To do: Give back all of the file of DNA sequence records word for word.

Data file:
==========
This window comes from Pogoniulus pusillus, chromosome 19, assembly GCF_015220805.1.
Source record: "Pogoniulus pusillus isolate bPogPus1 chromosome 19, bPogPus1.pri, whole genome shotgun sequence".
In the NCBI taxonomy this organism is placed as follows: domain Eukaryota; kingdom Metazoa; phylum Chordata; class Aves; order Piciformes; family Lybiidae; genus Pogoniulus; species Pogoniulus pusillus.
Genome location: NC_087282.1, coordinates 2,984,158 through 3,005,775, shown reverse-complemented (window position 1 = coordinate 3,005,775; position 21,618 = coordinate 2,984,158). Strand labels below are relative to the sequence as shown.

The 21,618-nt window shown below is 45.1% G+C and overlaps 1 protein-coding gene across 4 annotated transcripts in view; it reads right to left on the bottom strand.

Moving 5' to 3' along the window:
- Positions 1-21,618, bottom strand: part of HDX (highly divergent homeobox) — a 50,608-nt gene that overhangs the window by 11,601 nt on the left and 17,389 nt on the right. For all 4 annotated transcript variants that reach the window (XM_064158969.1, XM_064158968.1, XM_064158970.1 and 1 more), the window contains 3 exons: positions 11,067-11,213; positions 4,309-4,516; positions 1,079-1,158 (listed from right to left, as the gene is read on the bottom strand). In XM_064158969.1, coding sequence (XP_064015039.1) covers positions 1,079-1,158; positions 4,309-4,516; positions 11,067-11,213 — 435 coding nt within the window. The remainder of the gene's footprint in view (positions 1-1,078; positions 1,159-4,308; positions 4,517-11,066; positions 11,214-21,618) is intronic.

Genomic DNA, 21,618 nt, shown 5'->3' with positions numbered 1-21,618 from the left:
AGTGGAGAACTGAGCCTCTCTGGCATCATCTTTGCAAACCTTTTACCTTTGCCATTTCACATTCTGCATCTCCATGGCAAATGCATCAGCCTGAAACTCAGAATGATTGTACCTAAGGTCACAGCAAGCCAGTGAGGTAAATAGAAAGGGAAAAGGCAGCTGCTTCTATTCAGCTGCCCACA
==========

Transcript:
This window comes from Pogoniulus pusillus, chromosome 19, assembly GCF_015220805.1.
Source record: "Pogoniulus pusillus isolate bPogPus1 chromosome 19, bPogPus1.pri, whole genome shotgun sequence".
In the NCBI taxonomy this organism is placed as follows: domain Eukaryota; kingdom Metazoa; phylum Chordata; class Aves; order Piciformes; family Lybiidae; genus Pogoniulus; species Pogoniulus pusillus.
Genome location: NC_087282.1, coordinates 2,984,158 through 3,005,775, shown reverse-complemented (window position 1 = coordinate 3,005,775; position 21,618 = coordinate 2,984,158). Strand labels below are relative to the sequence as shown.

The 21,618-nt window shown below is 45.1% G+C and overlaps 1 protein-coding gene across 4 annotated transcripts in view; it reads right to left on the bottom strand.

Moving 5' to 3' along the window:
- Positions 1-21,618, bottom strand: part of HDX (highly divergent homeobox) — a 50,608-nt gene that overhangs the window by 11,601 nt on the left and 17,389 nt on the right. For all 4 annotated transcript variants that reach the window (XM_064158969.1, XM_064158968.1, XM_064158970.1 and 1 more), the window contains 3 exons: positions 11,067-11,213; positions 4,309-4,516; positions 1,079-1,158 (listed from right to left, as the gene is read on the bottom strand). In XM_064158969.1, coding sequence (XP_064015039.1) covers positions 1,079-1,158; positions 4,309-4,516; positions 11,067-11,213 — 435 coding nt within the window. The remainder of the gene's footprint in view (positions 1-1,078; positions 1,159-4,308; positions 4,517-11,066; positions 11,214-21,618) is intronic.

Genomic DNA, 21,618 nt, shown 5'->3' with positions numbered 1-21,618 from the left:
AGTGGAGAACTGAGCCTCTCTGGCATCATCTTTGCAAACCTTTTACCTTTGCCATTTCACATTCTGCATCTCCATGGCAAATGCATCAGCCTGAAACTCAGAATGATTGTACCTAAGGTCACAGCAAGCCAGTGAGGTAAATAGAAAGGGAAAAGGCAGCTGCTTCTATTCAGCTGCCCACA